By Max Goldbart, Monday 15 August 2016
To hire or not to hire? That is the question.
Close Brothers Asset Finance recently announced the results of its Q2 Business Barometer survey, looking at recruitment across a variety of different industries.
For those in print, the results are intriguing, with the industry officially being confirmed as most likely to recruit in the near future.
More than half (52%) of the 100 print companies surveyed said they are planning on recruiting soon and of those 87% said they are looking to appoint permanent staff.
Furthermore, 77% believe they will have no problem taking on adequately skilled staff, compared with the UK average of 50%. Not all doom and gloom then.
Of the 1,000 companies spoken to, 100 were in print, with 90 questions and sub-questions making up the qualitative telephone survey. Other industries surveyed included construction, transport and other manufacturing fields.
However, as Mercury Search & Selection managing director Dani Novick points out, the study is snapshot, and, for example, doesn’t cover the supply side of the equation.
“Recruiting is not only limited by the availability of talent but also by the confidence of that talent to move to a new job. When there is uncertainty even companies who are doing well can find it difficult to secure new talent. Thankfully every indication currently is that confidence has returned to both sides,” she says.
“I definitely admire the confidence regarding recruitment amongst SMEs, but they will need to work hard to attract the best and really differentiate opportunity.”
Novick also pointed out that the research took place prior to the Brexit vote, something George Thompson, managing director of print and packaging recruiter Harrison Scott also noted, highlighting that the responses were garnered when the idea of a “recruitment freeze” was but a distant blot on the horizon.
“It doesn’t come as much of a surprise but I would like to put these results under more of a microscope. If you look across the board in print, it’s divided into so many different sub-sectors; some vacancies are easier to recruit for than others, like operations director, whereas getting someone in sales is difficult because they are in such high demand.”
However, Thompson considers that maybe Brexit will change this landscape, meaning the opening up of sales vacancies and a slowing down on the operations and production side.
Internal research carried out by Harrison Scott found an 18% increase in new sales vacancies registered with them compared to the same period last year. Contrast this with a 7% decrease in operations vacancies and an 11% decrease in production vacancies.
“I think the referendum result had quite a shock effect on people. Managing directors are thinking that they need to increase their sales activity,” says Thompson.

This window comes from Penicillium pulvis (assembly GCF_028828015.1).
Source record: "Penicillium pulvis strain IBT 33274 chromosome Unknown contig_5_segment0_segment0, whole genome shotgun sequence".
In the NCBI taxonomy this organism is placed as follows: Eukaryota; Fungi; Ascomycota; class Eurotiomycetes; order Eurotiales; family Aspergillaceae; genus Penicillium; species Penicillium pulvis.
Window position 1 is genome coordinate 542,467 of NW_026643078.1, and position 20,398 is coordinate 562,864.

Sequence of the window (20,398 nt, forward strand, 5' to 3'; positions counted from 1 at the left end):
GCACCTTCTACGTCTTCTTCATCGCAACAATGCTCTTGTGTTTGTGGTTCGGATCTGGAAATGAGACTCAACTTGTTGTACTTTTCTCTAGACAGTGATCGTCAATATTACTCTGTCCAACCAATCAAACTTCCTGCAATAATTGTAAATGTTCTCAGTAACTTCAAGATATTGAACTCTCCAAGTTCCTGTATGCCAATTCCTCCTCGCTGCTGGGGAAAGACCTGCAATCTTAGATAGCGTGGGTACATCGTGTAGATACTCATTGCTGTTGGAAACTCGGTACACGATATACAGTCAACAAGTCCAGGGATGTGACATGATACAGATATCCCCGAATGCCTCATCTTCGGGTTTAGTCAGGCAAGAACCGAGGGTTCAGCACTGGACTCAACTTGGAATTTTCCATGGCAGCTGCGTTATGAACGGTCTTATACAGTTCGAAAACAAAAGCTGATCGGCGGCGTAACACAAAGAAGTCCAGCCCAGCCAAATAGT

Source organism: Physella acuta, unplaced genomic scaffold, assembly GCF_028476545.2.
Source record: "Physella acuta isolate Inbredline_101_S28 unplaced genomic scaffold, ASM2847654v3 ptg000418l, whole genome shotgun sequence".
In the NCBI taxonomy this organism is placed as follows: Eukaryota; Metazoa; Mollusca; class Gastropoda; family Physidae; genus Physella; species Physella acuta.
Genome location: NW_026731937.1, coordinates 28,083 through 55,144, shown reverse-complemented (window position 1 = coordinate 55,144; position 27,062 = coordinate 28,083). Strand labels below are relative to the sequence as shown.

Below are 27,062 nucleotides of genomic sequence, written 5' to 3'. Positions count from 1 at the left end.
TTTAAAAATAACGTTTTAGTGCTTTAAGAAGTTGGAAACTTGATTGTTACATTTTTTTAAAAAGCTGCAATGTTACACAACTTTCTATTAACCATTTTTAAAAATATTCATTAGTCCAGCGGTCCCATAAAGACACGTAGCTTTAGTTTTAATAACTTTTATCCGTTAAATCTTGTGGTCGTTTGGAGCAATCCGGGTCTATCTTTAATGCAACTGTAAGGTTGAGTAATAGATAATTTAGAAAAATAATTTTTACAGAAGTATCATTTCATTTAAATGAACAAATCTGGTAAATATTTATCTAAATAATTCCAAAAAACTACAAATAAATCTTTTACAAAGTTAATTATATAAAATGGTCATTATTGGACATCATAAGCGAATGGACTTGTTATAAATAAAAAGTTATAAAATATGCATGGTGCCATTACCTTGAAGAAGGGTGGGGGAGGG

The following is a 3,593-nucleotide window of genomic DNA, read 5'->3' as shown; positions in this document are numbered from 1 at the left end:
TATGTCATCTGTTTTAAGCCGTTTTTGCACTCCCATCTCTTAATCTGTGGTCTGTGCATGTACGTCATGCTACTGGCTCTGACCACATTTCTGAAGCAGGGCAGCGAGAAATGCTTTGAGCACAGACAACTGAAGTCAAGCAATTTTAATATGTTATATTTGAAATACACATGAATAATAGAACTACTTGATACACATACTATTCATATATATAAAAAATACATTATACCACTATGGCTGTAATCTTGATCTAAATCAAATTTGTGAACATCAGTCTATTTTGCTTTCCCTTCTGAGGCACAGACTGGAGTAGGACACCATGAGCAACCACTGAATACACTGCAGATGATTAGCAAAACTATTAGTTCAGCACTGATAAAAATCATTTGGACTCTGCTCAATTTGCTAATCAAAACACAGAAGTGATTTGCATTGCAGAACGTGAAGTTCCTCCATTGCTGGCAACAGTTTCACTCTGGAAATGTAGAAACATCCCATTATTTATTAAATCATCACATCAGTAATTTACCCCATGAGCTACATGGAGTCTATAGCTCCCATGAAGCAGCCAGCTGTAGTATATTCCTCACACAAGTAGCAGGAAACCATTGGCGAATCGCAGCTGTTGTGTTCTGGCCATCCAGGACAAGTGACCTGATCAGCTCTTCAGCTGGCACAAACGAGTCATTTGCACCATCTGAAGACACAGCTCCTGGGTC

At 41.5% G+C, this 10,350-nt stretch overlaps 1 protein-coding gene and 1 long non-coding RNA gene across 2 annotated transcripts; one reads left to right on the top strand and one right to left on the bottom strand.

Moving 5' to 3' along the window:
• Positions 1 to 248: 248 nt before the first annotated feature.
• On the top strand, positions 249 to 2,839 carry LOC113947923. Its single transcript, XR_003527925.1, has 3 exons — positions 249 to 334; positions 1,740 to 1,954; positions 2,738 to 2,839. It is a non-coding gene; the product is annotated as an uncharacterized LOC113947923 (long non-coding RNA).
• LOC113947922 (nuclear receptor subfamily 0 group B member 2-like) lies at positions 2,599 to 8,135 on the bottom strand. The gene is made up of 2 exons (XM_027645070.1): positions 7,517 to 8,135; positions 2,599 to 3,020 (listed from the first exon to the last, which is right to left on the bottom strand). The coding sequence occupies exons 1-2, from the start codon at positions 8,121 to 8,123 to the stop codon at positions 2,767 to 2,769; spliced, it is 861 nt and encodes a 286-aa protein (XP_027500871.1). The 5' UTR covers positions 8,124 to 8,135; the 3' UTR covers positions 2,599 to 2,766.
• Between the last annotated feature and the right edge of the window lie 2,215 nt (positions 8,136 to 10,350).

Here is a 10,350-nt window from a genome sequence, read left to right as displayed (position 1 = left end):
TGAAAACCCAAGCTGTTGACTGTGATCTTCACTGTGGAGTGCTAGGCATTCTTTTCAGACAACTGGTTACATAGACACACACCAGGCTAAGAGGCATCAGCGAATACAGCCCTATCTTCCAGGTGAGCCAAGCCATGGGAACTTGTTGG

“A lot of the vacancies I’ve taken on since the vote are newly created roles. It’s good from one point of view, that managing directors are bold and optimistic enough to think: ‘Well, we should be acting and not be negative’.”
One issue that keeps cropping up when looking at recruitment is the ageing nature of print’s employees. Print companies looking to hire may not be such a positive thing when a retiring workforce drives a necessity for positions to be filled.
This all seems then to boil down to training, something that, since the recession, print has been disinclined to do, especially on the sales side, which could lead to skills issues if Thompson’s predicted post-Brexit sales drive comes true.
“For the last 20 years they have been saying print is an ageing workforce,” says Thompson.
“Many years ago we did not replenish and bring in enough new blood and even though in the last three to five years we are doing a little bit better, even if the industry shrinks by just a couple of percentage points a year, I think there will soon be a real skills gap. Unless of course people are encouraged to stay on well above retirement age.”
And, according to Novick, taking a fresh approach to training is key to plugging the skills gap.
“Training remains important and can be seen as expensive, but there are a number of ways to minimise costs, such as key team members attending external formal training and them delivering the training internally to their colleagues,” she says.
“Of course all of this is focused on the talent within the market currently and we face the ever-present need to attract the next generation. Whilst it would be nice to see specific well publicised initiatives driving waves of young talent into the industry it is perhaps not that realistic. However, I don’t think we should despair just yet as, without fanfare, we are seeing new and younger people in the industry.”